Fixed Income  

Low rates mean if cash is king, it comes at a cost

Low rates mean if cash is king, it comes at a cost

Most interest rates around the world are at, or close to, all-time lows. The extreme case is Switzerland, where the national bank has set a negative base rate of -0.75 per cent, meaning that it charges to take cash deposits.

The reasoning behind central banks setting low or negative interest rates is complex, but the two broad aims are, firstly, to encourage people to spend rather than save; and secondly to encourage foreign investors to stop buying, hence strengthening, the domestic currency. The latter is Switzerland’s main reason at the moment.

With all of the monetary policy battles being fought at present, central bankers could well find themselves nodding understandingly to Yogi Berra’s famous quote – “In theory there is no difference between theory and practice. In practice there is.”

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It will be some years - or decades - though before we can really analyse the outcome of these central banking experiments.

More interesting at present is the curious situation this negative interest rate world creates. Government bond yields have been dragged lower and lower - in Germany at the moment, a two-year government bond has a yield to maturity of -0.2 per cent. If you were to invest €1 million in such a bond, with the intention of holding it to maturity, in two years’ time you would be the proud owner of €996,000. Just to reiterate, people are investing money in instruments that, in the best case scenario, guarantee a loss – and that’s before taking any inflation into account.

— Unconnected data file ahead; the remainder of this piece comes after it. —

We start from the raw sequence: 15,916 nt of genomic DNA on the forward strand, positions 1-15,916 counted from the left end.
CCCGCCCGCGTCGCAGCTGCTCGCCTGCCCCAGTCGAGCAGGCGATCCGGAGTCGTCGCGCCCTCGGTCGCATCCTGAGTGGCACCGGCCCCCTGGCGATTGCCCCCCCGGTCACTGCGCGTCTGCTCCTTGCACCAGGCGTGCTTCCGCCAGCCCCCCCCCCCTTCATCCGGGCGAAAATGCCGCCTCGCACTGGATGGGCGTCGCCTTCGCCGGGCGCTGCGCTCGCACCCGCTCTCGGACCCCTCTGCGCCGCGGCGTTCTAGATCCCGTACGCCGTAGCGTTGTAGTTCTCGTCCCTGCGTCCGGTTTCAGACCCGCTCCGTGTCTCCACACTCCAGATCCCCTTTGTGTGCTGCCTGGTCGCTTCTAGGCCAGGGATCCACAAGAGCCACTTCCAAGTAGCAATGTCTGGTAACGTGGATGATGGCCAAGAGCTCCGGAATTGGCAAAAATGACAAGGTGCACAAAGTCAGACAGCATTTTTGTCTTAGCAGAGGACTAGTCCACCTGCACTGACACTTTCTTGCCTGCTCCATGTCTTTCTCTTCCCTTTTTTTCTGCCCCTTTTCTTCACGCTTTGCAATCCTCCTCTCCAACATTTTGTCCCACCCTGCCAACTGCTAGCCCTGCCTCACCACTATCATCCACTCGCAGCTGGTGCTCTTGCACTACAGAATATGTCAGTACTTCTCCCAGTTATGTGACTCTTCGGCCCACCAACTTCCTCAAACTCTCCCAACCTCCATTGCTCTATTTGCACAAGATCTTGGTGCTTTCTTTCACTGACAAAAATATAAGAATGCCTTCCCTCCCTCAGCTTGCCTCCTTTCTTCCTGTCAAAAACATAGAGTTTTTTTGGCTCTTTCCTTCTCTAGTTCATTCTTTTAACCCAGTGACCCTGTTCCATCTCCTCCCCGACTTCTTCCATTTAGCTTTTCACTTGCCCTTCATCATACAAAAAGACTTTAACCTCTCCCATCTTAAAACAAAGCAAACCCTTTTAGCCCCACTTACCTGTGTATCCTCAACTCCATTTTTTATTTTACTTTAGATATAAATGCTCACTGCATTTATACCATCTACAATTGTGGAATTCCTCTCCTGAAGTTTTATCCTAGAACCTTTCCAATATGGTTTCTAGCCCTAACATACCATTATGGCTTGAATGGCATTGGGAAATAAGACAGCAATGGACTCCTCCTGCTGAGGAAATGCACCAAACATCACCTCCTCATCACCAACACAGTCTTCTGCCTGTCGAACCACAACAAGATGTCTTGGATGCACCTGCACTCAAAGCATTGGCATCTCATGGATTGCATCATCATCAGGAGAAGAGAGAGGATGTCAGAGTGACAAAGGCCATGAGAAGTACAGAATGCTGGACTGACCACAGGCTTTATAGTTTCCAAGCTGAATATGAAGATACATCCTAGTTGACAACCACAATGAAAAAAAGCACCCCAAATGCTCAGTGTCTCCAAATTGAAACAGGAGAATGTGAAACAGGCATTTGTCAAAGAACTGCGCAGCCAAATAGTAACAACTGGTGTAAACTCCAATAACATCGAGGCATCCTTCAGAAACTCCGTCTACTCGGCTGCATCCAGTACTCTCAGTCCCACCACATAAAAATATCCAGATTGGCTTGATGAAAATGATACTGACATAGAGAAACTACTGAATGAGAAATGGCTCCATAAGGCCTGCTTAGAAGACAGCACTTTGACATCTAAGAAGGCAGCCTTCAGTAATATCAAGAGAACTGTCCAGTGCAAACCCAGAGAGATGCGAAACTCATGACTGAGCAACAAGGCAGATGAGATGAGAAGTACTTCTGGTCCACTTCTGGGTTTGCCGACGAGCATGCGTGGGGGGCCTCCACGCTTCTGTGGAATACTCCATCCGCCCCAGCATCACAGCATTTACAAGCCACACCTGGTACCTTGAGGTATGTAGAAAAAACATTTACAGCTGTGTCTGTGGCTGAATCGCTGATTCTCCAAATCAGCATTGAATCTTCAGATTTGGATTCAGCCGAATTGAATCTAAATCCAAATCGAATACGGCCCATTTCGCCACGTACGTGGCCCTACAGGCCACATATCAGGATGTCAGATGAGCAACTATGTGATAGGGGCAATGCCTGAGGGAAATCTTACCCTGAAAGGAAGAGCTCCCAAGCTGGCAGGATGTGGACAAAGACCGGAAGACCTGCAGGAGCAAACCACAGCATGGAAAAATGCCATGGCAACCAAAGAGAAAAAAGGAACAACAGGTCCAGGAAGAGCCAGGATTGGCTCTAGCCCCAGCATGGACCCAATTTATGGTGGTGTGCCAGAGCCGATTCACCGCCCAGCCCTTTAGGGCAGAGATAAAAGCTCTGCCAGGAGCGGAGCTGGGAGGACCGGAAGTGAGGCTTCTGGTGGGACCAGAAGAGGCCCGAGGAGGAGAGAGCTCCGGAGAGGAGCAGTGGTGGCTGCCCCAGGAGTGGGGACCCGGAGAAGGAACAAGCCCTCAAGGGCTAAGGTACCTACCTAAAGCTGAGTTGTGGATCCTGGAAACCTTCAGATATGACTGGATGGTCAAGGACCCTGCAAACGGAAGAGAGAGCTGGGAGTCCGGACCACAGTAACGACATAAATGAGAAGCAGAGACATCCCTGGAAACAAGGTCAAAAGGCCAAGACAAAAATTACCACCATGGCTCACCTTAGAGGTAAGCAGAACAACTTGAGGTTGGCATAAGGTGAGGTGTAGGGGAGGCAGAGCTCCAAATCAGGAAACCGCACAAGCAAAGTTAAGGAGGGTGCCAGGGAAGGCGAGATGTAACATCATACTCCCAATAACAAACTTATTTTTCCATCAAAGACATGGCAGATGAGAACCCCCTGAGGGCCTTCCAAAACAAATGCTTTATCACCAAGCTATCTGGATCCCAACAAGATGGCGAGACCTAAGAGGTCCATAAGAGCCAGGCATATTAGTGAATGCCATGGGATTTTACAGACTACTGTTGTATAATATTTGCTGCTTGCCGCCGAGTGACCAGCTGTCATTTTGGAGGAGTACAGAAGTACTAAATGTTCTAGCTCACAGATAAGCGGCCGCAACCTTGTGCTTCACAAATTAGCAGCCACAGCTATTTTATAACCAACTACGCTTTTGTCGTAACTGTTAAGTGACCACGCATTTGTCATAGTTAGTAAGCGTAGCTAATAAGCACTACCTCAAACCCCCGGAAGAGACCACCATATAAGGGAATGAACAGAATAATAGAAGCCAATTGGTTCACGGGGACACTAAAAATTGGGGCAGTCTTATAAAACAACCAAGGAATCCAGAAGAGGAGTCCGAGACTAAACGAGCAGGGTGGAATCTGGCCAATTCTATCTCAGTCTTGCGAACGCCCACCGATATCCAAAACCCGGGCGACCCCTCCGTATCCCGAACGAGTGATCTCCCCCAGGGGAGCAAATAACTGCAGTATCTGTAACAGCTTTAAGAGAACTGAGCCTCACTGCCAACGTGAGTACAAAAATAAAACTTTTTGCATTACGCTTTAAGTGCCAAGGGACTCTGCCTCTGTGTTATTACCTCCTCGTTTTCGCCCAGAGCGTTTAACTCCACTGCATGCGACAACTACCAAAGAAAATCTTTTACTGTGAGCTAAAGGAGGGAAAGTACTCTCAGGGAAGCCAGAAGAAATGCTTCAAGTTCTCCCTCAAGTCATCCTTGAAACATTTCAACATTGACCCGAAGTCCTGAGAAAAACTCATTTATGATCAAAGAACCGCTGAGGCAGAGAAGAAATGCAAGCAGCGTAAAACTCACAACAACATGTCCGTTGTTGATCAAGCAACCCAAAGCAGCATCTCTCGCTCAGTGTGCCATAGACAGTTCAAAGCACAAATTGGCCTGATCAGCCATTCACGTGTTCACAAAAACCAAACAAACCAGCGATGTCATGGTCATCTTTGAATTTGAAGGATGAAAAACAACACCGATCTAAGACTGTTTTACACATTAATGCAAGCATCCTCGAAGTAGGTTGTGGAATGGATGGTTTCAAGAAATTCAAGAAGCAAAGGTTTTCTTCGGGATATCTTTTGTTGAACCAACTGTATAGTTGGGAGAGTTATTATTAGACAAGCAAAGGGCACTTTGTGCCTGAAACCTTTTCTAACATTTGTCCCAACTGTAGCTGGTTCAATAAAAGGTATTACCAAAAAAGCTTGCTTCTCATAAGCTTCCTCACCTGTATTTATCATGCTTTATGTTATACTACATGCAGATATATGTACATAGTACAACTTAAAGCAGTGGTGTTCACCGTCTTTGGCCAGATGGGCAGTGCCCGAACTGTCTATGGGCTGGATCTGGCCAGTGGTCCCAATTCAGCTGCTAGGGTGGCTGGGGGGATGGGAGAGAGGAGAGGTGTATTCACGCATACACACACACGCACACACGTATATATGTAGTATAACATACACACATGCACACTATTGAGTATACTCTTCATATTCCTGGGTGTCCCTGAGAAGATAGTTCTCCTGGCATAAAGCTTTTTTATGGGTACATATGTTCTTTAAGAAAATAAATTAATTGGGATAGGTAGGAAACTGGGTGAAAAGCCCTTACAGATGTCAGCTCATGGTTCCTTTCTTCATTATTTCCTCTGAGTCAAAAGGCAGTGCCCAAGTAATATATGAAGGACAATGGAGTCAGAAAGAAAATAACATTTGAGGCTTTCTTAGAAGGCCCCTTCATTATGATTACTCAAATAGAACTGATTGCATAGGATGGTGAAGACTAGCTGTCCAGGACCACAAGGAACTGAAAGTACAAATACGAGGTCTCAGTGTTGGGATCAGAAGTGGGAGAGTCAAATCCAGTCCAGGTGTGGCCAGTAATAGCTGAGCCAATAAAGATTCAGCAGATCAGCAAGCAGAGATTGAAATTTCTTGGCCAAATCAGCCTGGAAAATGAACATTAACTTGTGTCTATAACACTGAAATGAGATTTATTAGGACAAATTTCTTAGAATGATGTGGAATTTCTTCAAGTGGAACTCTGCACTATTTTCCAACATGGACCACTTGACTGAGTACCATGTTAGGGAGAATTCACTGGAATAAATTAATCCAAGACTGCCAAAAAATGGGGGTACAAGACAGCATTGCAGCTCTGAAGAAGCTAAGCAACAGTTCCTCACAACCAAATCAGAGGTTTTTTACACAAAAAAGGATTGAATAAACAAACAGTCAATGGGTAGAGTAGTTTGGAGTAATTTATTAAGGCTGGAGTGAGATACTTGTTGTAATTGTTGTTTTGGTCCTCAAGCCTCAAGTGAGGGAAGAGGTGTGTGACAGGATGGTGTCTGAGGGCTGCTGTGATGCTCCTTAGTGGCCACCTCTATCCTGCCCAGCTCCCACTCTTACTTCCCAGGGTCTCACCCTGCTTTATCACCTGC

Aberrations such as this create opportunities to think outside the box – or in this case, inside it. M&G Investments’ Bond Vigilantes blog points out that for the conservative investor, there is alternative option to buying a bond – you keep the cash in its purest form, paying only for storage.

Holding €1 million in cash creates some physical problems though. The eurozone does issue a €500 note which seems ideal for the job of bulk cash hoarding - in fact, it is so perfect that for some time it was known by European crime agencies as a Bin Laden, because everybody knew it existed, but only criminals ever saw it.

Keeping things above board, let’s settle for the more familiar €100 note, which is 8.2cm by 14.7cm, and 0.0113cm thick. Stacking ten thousand of these notes would form a tower 1.13m tall – too big a wad for even the deepest pocket. So, where to store it then?

The classic option is to hide it under the mattress. Spreading that tower of cash out across a double bed would raise the height by 0.5cm, although the impact on comfort sleeping might be uncertain. There would be no expenses – and the cash is easily accessible. The downside is that the cash is also easily accessible to any thief who has done his due diligence on “uninventive hiding places”.

A more modern approach would be to rent a safety deposit box at a secure institution, and place your pile of cash there. Obviously, in normal circumstances, this would be a ludicrous idea – you’d earn no interest and pay for the privilege...which is exactly the situation in short-term quality government bonds, discussed above.